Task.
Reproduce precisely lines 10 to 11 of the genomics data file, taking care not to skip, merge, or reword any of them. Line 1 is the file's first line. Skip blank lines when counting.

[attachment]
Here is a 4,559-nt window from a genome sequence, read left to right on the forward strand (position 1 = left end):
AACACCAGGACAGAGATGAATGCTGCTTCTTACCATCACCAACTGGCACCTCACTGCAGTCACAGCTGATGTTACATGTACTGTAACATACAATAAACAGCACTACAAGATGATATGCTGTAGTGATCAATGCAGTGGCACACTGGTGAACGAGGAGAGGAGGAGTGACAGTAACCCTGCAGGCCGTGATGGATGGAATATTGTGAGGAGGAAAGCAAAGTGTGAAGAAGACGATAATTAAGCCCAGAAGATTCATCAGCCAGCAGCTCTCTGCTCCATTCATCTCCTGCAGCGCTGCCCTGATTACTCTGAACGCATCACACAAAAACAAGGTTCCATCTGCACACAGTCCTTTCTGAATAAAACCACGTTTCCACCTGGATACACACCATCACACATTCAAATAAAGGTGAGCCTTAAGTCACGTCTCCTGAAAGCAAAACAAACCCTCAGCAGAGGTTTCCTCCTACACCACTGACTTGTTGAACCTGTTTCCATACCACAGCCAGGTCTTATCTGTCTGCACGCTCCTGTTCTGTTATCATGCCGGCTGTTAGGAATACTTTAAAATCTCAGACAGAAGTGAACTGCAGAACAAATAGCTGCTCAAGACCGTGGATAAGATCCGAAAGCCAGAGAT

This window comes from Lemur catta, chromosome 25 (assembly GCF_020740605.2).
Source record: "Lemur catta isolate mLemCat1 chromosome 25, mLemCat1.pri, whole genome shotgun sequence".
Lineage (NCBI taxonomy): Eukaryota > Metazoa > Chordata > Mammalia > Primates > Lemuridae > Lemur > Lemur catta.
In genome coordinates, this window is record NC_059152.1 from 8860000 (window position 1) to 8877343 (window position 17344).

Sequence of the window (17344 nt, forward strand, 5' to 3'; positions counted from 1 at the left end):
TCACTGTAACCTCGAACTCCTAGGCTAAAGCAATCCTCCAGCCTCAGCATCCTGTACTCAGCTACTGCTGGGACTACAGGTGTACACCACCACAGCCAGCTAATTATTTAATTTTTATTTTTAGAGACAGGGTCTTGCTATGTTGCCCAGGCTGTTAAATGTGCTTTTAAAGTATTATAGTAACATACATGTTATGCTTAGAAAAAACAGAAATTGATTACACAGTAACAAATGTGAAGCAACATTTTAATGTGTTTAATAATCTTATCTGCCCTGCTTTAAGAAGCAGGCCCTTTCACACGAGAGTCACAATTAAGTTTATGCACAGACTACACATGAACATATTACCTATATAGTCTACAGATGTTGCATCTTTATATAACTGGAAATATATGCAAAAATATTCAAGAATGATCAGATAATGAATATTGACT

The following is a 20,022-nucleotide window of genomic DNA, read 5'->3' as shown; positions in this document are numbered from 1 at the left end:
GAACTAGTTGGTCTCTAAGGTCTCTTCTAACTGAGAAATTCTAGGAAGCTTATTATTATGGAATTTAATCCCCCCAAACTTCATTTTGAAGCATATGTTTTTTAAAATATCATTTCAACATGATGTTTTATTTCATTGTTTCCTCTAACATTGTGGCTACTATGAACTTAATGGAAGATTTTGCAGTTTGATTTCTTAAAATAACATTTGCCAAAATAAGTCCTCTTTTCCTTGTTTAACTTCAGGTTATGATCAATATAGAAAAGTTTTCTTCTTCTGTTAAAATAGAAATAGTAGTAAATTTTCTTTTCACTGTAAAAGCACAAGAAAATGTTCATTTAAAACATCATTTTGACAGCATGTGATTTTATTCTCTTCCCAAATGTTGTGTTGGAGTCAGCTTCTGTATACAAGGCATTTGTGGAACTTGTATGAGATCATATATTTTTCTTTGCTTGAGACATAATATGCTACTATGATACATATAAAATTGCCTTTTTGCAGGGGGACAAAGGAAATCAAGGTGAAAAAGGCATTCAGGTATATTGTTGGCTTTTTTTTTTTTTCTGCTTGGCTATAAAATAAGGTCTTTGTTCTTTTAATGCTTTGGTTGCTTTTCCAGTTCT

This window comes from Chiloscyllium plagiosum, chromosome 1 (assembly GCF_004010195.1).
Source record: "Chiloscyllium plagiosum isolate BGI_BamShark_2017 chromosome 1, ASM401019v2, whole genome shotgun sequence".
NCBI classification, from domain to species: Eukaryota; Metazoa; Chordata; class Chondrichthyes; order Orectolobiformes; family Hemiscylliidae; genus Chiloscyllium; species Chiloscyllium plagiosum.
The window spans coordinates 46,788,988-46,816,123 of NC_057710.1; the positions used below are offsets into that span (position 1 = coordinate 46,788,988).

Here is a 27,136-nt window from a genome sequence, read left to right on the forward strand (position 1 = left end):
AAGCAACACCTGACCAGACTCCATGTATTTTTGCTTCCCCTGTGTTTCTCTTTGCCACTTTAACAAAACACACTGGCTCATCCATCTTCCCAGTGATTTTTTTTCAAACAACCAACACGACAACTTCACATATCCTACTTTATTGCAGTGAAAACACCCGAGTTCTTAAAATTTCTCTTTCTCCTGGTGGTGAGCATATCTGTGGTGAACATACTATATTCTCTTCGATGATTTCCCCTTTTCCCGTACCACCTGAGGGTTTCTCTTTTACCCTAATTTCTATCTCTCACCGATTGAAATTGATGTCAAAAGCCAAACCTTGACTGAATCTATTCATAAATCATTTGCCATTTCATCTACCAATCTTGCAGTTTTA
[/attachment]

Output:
GAACTAGTTGGTCTCTAAGGTCTCTTCTAACTGAGAAATTCTAGGAAGCTTATTATTATGGAATTTAATCCCCCCAAACTTCATTTTGAAGCATATGTTTTTTAAAATATCATTTCAACATGATGTTTTATTTCATTGTTTCCTCTAACATTGTGGCTACTATGAACTTAATGGAAGATTTTGCAGTTTGATTTCTTAAAATAACATTTGCCAAAATAAGTCCTCTTTTCCTTGTTTAACTTCAGGTTATGATCAATATAGAAAAGTTTTCTTCTTCTGTTAAAATAGAAATAGTAGTAAATTTTCTTTTCACTGTAAAAGCACAAGAAAATGTTCATTTAAAACATCATTTTGACAGCATGTGATTTTATTCTCTTCCCAAATGTTGTGTTGGAGTCAGCTTCTGTATACAAGGCATTTGTGGAACTTGTATGAGATCATATATTTTTCTTTGCTTGAGACATAATATGCTACTATGATACATATAAAATTGCCTTTTTGCAGGGGGACAAAGGAAATCAAGGTGAAAAAGGCATTCAGGTATATTGTTGGCTTTTTTTTTTTTTCTGCTTGGCTATAAAATAAGGTCTTTGTTCTTTTAATGCTTTGGTTGCTTTTCCAGTTCT

This window comes from Chiloscyllium plagiosum, chromosome 1 (assembly GCF_004010195.1).